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AUL Tells Ninth Circuit that Parties Challenging Title X ‘Protect Life Rule’ Really Want to Promote Access to Abortion

On Friday, Americans United for Life filed four “friend of the court” briefs in the Ninth Circuit Court of Appeals, supporting the U.S. Department of Health and Human Services (HHS) Title X rule finalized and published in March.

Title X of the Public Health Service Act, which was enacted to provide financial support for health care organizations offering family planning services, statutorily prohibits Title X funds from going to programs that use or promote abortion as a method of family planning. Last year, HHS proposed a rule to increase compliance with Title X’s statutory mandates by requiring program participants to maintain physical and financial separation between their abortion services and Title X projects, as well as prohibiting direct abortion counseling and abortion referrals. AUL submitted a comment in support of the proposed rule, popularly known as the “Protect Life Rule.”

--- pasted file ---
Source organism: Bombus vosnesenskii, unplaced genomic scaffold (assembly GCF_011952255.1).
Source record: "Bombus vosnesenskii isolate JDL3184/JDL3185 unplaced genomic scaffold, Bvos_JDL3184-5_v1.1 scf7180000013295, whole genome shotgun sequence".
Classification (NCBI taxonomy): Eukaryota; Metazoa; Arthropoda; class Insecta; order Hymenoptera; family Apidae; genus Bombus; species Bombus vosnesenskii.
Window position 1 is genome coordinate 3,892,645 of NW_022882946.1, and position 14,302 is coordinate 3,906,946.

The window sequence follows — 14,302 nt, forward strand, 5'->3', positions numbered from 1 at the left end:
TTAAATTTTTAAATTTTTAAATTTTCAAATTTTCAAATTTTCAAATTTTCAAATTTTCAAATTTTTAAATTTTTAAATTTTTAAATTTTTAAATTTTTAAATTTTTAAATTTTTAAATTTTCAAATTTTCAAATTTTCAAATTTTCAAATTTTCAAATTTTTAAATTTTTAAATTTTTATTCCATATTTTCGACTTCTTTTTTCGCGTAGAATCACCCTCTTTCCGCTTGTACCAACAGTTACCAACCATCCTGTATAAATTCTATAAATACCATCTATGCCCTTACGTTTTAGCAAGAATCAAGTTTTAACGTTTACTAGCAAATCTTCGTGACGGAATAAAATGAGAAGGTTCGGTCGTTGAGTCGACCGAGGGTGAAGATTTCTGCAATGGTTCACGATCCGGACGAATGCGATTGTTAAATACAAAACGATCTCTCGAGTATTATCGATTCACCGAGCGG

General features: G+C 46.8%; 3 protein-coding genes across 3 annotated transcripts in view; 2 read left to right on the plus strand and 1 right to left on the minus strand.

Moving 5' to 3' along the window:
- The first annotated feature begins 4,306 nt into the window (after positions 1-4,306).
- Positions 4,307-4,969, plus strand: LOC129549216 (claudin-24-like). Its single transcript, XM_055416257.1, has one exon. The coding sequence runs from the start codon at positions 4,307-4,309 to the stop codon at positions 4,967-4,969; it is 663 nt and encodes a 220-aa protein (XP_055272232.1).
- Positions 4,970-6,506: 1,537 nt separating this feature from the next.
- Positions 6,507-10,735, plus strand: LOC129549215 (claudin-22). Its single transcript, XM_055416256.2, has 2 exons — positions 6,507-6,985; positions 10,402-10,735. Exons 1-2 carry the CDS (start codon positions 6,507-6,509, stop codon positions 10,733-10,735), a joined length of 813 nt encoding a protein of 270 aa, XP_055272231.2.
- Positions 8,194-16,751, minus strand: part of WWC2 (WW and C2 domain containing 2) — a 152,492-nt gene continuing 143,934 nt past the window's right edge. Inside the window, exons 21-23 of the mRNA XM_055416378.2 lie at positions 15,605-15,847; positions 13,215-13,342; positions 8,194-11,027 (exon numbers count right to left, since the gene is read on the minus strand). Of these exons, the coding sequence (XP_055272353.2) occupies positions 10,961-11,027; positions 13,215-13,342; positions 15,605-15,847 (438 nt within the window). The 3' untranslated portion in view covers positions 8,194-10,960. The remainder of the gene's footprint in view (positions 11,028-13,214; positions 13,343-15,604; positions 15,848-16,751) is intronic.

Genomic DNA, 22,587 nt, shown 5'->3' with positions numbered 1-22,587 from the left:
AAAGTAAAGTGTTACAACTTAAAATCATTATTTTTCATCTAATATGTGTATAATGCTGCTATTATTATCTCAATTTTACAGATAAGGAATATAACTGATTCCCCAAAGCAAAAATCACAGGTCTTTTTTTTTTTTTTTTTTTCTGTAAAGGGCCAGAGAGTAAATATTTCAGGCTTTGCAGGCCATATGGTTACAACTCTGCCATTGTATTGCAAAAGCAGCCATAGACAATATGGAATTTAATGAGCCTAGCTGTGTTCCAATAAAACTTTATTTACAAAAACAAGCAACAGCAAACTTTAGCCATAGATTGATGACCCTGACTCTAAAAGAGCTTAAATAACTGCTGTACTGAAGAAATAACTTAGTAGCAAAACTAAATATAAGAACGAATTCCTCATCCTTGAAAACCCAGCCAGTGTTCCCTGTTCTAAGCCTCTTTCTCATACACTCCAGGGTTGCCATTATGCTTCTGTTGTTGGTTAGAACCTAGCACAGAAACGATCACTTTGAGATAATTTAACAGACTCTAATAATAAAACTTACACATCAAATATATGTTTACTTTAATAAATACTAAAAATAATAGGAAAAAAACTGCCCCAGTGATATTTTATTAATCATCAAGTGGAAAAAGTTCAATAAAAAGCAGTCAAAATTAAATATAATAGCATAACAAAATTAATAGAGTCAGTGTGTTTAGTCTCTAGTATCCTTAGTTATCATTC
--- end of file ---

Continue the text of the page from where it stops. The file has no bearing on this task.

The rule was scheduled to go into effect on May 3rd, but eight different pro-abortion groups filed legal challenges against the final Title X rule, including two challenges in California, two in Oregon, and two in Washington. Each of the district court judges in California, Oregon, and Washington issued an order temporarily stopping the rule from going into effect. HHS appealed to the Ninth Circuit, asking the court to reverse the three orders in four separate cases. AUL filed briefs in each of the four cases: California v. AzarEssential Access Health v. AzarOregon v. Azar, and Washington v. Azar

AUL’s briefs point out that all of the plaintiffs in the cases voice numerous complaints about how the Protect Life Rule will impede access to abortion, and explain that these complaints reveal that the plaintiffs’ real problem is with Title X’s underlying statutory prohibition against abortion as a method of family planning.

“It is shocking that despite Title X’s statutory exclusion of abortion from the scope of Title X projects and funding, plaintiffs in the California, Oregon, and Washington Title X legal challenges all complain about how the rule will impede access to abortion,” said Rachel Morrison, AUL Litigation Counsel. “If Plaintiffs leave Title X as they threaten to do, it will be because they are choosing abortion over Title X services, not because the rule is forcing them out.”